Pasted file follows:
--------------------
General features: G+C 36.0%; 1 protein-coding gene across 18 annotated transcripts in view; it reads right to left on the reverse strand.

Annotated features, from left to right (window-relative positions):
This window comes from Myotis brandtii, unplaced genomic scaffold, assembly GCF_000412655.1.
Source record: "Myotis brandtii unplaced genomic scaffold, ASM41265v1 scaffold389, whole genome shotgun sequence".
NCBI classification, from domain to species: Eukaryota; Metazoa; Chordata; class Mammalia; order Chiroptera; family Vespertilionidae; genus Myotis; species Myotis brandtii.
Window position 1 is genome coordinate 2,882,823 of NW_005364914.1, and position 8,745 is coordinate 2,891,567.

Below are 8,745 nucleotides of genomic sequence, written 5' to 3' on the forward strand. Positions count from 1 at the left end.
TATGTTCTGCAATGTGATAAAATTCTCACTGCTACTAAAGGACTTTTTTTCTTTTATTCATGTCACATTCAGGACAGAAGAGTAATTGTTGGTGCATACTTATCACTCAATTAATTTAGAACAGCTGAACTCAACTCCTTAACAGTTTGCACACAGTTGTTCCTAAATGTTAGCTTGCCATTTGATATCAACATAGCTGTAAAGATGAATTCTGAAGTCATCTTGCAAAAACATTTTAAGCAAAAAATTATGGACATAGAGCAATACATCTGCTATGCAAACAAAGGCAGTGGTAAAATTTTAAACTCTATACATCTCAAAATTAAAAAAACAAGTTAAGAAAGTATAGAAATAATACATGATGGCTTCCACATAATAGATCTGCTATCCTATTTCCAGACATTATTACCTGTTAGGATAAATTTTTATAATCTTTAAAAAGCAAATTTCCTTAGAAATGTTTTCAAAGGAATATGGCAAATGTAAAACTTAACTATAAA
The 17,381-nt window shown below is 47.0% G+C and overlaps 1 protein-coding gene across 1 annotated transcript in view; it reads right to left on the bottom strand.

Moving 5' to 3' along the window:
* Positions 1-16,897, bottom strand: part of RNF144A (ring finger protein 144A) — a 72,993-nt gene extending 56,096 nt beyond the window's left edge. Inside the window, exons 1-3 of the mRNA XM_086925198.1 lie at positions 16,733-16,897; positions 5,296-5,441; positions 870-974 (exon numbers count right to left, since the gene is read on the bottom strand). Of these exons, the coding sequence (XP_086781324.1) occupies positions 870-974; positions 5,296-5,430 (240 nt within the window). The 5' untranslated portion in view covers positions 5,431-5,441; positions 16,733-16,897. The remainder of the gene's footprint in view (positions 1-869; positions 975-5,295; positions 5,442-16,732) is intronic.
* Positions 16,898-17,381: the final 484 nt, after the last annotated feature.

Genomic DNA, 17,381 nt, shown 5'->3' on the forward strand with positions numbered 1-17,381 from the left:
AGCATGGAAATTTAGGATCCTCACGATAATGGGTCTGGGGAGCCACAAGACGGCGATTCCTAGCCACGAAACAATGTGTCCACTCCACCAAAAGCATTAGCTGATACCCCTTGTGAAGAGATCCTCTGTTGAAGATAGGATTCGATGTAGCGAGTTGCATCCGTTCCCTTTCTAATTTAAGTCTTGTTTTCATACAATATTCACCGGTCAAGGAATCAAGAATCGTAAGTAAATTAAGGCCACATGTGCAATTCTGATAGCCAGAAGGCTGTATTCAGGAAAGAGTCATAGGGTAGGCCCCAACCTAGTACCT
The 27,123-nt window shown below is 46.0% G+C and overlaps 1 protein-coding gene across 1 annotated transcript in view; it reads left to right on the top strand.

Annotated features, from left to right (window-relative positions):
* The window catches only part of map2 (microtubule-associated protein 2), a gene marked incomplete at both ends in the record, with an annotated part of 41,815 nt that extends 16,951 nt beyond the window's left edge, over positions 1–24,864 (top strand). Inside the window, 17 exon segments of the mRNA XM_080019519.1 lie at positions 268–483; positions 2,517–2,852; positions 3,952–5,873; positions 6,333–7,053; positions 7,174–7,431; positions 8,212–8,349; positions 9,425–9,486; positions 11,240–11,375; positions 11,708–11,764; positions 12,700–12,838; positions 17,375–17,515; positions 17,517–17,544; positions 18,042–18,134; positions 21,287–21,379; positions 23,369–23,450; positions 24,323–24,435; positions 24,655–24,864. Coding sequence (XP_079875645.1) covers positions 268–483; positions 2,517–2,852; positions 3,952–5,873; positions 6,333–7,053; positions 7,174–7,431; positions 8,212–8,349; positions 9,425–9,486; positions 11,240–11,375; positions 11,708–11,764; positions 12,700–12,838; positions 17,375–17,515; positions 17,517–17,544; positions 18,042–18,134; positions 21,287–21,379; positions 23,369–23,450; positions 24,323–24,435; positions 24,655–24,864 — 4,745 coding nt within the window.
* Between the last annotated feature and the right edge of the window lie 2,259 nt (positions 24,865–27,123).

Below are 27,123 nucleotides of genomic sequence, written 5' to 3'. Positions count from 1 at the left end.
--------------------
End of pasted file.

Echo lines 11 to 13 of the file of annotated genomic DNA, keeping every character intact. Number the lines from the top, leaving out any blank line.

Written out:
* Positions 1-16,897, bottom strand: part of RNF144A (ring finger protein 144A) — a 72,993-nt gene extending 56,096 nt beyond the window's left edge. Inside the window, exons 1-3 of the mRNA XM_086925198.1 lie at positions 16,733-16,897; positions 5,296-5,441; positions 870-974 (exon numbers count right to left, since the gene is read on the bottom strand). Of these exons, the coding sequence (XP_086781324.1) occupies positions 870-974; positions 5,296-5,430 (240 nt within the window). The 5' untranslated portion in view covers positions 5,431-5,441; positions 16,733-16,897. The remainder of the gene's footprint in view (positions 1-869; positions 975-5,295; positions 5,442-16,732) is intronic.
* Positions 16,898-17,381: the final 484 nt, after the last annotated feature.

Genomic DNA, 17,381 nt, shown 5'->3' on the forward strand with positions numbered 1-17,381 from the left: